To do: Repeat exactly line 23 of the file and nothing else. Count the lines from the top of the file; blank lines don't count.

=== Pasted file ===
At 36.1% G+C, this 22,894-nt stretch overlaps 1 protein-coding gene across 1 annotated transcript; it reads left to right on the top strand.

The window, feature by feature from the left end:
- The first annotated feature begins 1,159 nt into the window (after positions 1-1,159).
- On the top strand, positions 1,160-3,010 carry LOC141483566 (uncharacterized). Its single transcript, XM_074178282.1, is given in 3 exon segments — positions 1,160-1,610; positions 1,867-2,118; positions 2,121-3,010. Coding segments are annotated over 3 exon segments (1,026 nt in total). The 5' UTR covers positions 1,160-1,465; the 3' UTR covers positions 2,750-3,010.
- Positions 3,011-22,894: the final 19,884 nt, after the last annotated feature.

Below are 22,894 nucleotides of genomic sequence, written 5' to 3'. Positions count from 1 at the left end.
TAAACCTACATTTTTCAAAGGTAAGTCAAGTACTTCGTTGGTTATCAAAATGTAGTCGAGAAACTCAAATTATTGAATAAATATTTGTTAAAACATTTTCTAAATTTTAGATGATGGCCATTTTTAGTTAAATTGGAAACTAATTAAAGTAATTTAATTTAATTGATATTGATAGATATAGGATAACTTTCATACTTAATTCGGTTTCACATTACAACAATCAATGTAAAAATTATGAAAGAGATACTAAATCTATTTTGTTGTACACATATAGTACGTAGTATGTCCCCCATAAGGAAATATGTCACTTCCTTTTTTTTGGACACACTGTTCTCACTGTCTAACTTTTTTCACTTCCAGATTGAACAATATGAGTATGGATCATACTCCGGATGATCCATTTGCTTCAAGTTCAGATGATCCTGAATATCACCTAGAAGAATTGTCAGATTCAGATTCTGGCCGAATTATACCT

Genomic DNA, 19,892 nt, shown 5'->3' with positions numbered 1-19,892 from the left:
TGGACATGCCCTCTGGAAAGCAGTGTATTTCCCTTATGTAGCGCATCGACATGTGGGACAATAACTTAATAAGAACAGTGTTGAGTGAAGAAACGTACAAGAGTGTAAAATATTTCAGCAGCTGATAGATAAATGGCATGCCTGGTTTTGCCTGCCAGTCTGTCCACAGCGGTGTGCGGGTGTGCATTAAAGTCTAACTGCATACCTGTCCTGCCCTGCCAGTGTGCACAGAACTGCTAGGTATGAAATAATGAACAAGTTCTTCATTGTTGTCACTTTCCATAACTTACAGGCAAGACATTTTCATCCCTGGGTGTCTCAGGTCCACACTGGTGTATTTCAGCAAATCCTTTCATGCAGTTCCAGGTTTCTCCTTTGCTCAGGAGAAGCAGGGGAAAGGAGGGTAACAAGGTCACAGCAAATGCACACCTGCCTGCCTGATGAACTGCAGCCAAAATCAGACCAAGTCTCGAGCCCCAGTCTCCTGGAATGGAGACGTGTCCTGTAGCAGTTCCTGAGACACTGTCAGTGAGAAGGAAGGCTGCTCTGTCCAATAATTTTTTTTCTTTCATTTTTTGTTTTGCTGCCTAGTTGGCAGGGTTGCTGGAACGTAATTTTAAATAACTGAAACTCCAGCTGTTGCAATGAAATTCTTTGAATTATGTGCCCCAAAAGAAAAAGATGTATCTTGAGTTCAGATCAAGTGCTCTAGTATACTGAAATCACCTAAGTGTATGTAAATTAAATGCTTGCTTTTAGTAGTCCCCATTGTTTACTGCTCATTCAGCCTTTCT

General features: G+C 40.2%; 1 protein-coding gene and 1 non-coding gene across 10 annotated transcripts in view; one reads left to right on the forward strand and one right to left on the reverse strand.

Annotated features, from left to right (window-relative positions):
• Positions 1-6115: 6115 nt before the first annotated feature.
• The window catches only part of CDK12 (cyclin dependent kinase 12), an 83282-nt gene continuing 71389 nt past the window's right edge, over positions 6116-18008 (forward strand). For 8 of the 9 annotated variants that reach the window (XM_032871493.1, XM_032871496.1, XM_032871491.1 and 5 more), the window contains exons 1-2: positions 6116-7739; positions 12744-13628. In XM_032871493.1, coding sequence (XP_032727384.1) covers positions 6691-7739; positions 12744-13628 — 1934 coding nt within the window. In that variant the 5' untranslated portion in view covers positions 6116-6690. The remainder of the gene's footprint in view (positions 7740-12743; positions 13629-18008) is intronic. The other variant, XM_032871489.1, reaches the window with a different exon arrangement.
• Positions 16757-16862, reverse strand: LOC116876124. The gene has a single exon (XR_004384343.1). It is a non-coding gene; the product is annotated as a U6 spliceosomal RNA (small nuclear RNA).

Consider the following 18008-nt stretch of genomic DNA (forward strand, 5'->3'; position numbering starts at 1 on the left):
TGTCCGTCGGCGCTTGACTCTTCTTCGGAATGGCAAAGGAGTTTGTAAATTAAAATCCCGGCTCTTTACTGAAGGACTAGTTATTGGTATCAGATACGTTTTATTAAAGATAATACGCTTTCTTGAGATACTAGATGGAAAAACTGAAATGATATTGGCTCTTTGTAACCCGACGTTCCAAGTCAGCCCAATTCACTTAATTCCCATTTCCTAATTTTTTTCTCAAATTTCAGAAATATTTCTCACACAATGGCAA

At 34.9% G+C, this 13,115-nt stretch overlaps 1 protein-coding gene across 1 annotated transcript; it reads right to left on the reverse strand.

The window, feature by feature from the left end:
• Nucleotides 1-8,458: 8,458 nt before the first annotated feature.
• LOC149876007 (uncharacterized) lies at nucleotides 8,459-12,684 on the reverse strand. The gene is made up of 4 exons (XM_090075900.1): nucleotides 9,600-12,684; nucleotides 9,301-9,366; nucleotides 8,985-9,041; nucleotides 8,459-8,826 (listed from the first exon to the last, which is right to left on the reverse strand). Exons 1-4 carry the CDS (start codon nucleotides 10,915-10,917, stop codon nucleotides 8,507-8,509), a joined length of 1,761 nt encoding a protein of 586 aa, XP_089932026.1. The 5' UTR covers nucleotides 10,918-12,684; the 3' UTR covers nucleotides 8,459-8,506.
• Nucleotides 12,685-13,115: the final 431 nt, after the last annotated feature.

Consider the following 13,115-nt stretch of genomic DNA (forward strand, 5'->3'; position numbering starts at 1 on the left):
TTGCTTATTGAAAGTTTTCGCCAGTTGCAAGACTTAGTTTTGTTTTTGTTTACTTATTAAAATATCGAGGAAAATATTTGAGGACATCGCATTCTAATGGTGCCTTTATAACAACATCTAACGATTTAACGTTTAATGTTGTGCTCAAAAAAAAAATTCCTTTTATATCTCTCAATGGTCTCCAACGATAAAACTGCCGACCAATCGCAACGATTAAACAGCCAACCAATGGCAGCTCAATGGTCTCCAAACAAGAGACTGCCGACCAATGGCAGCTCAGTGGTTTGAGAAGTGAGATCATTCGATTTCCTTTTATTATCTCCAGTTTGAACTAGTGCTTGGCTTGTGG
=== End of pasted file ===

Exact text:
TTGCTTATTGAAAGTTTTCGCCAGTTGCAAGACTTAGTTTTGTTTTTGTTTACTTATTAAAATATCGAGGAAAATATTTGAGGACATCGCATTCTAATGGTGCCTTTATAACAACATCTAACGATTTAACGTTTAATGTTGTGCTCAAAAAAAAAATTCCTTTTATATCTCTCAATGGTCTCCAACGATAAAACTGCCGACCAATCGCAACGATTAAACAGCCAACCAATGGCAGCTCAATGGTCTCCAAACAAGAGACTGCCGACCAATGGCAGCTCAGTGGTTTGAGAAGTGAGATCATTCGATTTCCTTTTATTATCTCCAGTTTGAACTAGTGCTTGGCTTGTGG